Media Watch or Media Botch?
15 November 2021
Colin Peacock – usually one of the most reliably discerning voices in New Zealand media – set sail last week on the stormy waters of the gender identity debate. After some curious navigational choices, the good ship Media Watch almost foundered on the dangerous reefs lying between the Scylla of confirmation bias, and the Charybdis of ideological forelock tugging.
Peacock cited a protest by a Dunedin resident in response to the announcement that the Births, Deaths, Marriages, Relationships Registration Bill (BDMRR) Select Committee had ignored almost all of points made to them by a majority of respondents in the hearings, and the Government would be going ahead with sex self ID. (1)
The protest had taken the form of spray painting slogans on the windows of the constituency offices of Ingrid Leary, a Labour MP who previously had been largely silent on the question of sex self ID. This isolated and small protest was used to help keep afloat the less than watertight claim that the “culture war over trans rights overseas might be migrating here in Aotearoa.” (My emphasis.)
In further support of this claim of a possible rise of anti-trans sentiment in the New Zealand media, Peacock cited a BBC article about the personal experiences of eighty lesbians who say they have felt pressured into having sex with transwomen, before he effectively denied the veracity or relevance of seventy-nine of those experiences by highlighting the presence of ONE literal and metaphorical “bad actor,” Lily Cade, a lesbian porn actor who has expressed ugly views about transwomen.
Steadfastly following the heading given by his ideological compass, Peacock cited transactivist Shon “enjoy your erasure” Faye’s analysis of three hundred transgender related articles in The Times and The Sunday Times in 2020, most of which were deemed to be “negative in tone”.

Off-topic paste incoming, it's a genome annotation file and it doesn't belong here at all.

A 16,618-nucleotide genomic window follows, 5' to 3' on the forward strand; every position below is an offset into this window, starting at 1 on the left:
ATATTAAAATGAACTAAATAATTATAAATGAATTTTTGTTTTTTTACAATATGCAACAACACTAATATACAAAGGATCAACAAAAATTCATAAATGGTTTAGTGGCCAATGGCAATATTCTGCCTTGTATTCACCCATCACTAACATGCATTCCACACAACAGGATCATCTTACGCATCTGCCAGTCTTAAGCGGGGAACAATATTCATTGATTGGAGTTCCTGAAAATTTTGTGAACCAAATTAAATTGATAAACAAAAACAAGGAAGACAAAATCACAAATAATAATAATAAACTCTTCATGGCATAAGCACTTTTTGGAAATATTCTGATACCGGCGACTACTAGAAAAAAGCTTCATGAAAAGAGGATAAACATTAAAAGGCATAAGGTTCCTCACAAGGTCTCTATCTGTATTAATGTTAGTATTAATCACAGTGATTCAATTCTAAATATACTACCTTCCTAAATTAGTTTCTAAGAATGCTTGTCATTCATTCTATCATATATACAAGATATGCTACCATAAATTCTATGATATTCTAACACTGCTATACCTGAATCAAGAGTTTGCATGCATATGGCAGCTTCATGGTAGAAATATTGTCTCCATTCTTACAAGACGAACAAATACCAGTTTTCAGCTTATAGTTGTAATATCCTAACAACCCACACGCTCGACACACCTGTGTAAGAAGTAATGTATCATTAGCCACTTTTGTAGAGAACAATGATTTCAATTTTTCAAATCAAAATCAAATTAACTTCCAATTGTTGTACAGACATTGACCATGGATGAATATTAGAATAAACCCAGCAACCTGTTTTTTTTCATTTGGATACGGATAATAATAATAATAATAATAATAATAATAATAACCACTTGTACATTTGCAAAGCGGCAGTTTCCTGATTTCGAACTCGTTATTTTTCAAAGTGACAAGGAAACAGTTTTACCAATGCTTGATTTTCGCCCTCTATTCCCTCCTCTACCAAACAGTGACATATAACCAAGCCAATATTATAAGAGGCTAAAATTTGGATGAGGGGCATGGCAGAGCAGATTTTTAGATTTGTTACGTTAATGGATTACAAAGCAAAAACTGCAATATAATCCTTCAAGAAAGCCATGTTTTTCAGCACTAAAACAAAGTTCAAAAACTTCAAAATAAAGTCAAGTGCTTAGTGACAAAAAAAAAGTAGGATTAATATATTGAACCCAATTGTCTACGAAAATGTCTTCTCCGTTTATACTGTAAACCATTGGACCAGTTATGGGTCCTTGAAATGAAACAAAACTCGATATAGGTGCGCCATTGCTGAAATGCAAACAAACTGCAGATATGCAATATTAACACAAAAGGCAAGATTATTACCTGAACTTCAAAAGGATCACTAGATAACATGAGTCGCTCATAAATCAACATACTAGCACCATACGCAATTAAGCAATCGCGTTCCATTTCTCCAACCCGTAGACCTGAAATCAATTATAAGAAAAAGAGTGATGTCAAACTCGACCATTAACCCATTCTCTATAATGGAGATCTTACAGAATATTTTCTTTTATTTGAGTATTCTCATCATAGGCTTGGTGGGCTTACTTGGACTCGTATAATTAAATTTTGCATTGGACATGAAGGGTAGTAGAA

We have a right to expect the journalists who work for the country’s flagship state media outlet to at least tip the hat to the important principle of differentiating between fact and opinion. Peacock’s failure to draw attention to the subjectivity in the analysis and/or the partisanship of the writer, could be viewed as a strategic sidestep of principle four of the media council’s code.
But this was more than a casual sidestep. As further evidence of the claim of a looming anti-trans bias in the New Zealand media, Peacock cited the Media Council’s decision to uphold a complaint by lobby group Speak Up For Women (SUFW), about a sentence in a Newshub article that the group claimed implied it was anti-transgender, something it denies. (2) A majority decision by the council judged Newshub had breached principle four, i.e., the council felt the statement was opinion or comment, not established fact.
For trans ideologues and all fervent fellow travellers, it is a given that SUFW is a “transphobic hate group”, so any decision in favour of anything it says or does, is by definition, transphobic, so the media council’s decision was duly added to the media bias side of the scales.
Peacock also said that the Otago Daily Times had run an SUFW advert “which insists trans women are not women” (3) but he also said other media outlets had refused to run the advert (the dictionary definition of woman) and that the ODT had been “heavily censured” for running it. Although he failed to say who did the censuring, the claimed existence of such wide censure and refusal of media outlets to run it, somewhat undermines the argument of a looming media hate fest against trans people – but onto the trans-bias side it duly went.
Seemingly unaware of the increasing winds of political controversy, and still steering the same course, Peacock added more canvas in the form of referencing two pieces of legislation with relevance to trans rights which the Labour government is using its unprecedented majority to push through into law – the “Conversion Practices Prohibition legislation bill which would ban organised efforts to suppress people’s gender identity or sexuality, and the Births Deaths Marriages and Relationships Registration bill which would allow people to more easily change the gender marker listed on their birth certificate.” (4) (My emphasis)
He goes on to state that “all this has many people and the local trans community feeling nervous that they may soon be subject to intense and sometimes even hostile media coverage”, which is the cue for an interview with a trans man, Ross Palethorpe.